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Does Molyneux’s Curiosity remind anyone else of Ian Bogost’s Cow Clicker? I haven’t played either, mind you. I just can’t get past thinking Molyneux is somewhere laughing his head off at everyone playing his new “game” (which, as I understand it, consists of tapping on a single, shared giant cube to erode it away until someone, somewhere, reveals the “secret” inside, which I predict is going to be “Remember to drink your Ovaltine”).

If you’re not familiar with Cow Clicker, it’s kind of a parody of Facebook games. You have a cow and you can click on it once every 6 hours to earn clicks. You can read more about it at Bogost’s post but essentially he is (I think, don’t mean to put words in his mouth) illuminating how little game there is (or was, times are a’changing) in Facebook games.

Molyneux’s title is getting press everywhere because he’s Molyneux I guess. And because he talks a good game (pun most definitely intended). So we get quotes like:

“The concept is, ‘Is the power of Curiosity enough to drive the world?,’” Molyneux explained, describing Curiosity’s conceptual origins. “Because now, mobile connects people together in a way we’ve never been able to before to solve a mystery and the mystery is what is hidden inside this big, black cube. Initially it’s black, but as it gets chipped away, there are going to be many images that are going to be coming across the cube, but what you do essentially is just chip away. Is just the power of mystery enough to drive people to find out what’s in the center?”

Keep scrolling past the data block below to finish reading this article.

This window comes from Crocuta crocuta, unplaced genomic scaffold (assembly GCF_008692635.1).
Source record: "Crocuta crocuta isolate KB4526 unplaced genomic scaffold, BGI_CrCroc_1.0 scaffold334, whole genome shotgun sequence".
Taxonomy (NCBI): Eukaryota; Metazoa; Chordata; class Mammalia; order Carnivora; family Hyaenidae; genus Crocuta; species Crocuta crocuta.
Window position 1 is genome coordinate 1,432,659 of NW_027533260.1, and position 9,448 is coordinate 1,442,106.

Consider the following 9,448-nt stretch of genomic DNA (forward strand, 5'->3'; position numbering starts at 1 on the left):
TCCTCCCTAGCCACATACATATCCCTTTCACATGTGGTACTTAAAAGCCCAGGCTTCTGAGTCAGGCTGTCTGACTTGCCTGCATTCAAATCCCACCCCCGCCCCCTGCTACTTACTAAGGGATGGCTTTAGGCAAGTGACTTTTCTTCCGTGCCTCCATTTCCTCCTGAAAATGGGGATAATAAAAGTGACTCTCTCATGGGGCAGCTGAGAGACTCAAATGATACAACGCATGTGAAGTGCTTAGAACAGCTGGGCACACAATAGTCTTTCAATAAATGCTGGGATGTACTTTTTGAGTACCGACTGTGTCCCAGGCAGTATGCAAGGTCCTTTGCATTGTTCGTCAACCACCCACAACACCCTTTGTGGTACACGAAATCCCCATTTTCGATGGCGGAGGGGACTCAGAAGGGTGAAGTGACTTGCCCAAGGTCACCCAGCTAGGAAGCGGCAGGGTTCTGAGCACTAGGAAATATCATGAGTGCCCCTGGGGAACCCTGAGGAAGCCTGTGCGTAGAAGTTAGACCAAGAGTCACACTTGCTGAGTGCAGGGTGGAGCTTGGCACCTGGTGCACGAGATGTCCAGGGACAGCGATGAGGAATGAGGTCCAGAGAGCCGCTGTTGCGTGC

(From With Curiosity, Peter Molyneux Explores Whether A Cube Can Capture The World’s Attention over at TechCrunch.)

What really fascinates me is that you can spend real money on tools that help you erode the cube faster. I’d love to know how many people are spending money on this stuff. There’s a Diamond Chisel that apparently sells for the equivalent of $80,000 and I’m sure it’s in there as a lark. An Iron Chisel costs the equivalent of $8 and lets you destroy nine chunks at a time for 5 minutes. Pricey stuff. (Data lifted from The hidden truth of enigmatic experimental game Curiosity at VentureBeat.)

You can get Curiosity on Android and iOS, I’m told. Consider it an opinionated decision that I’m not going to bother to provide links to it. I kind of hate that this game exists, for reasons that I haven’t quite figured out yet.



Comment:
1
  • The execution is kind of comical, and I can certainly see how looking at it might raise concerns, but I think that unlike “Cow Clicker”, which was specifically a parody, this is…more psychological? It’s working because it’s blatantly using and admitting that its goal is to get you to click. WHY it wants you to click is the psychology part, and when you step back, it’s not any different from the current “achievement” culture that the game industry is riding.

    People like to get stuff by doing stuff. The more simple the action they have to take, the more open they are to doing it for a reward, and they can even overlook the fact that the prize is a mystery. If they had to jump through all kinds of hoops, the “risk vs reward” certainly wouldn’t be there, but the barrier is low, and the payoff could be anything as far as they know.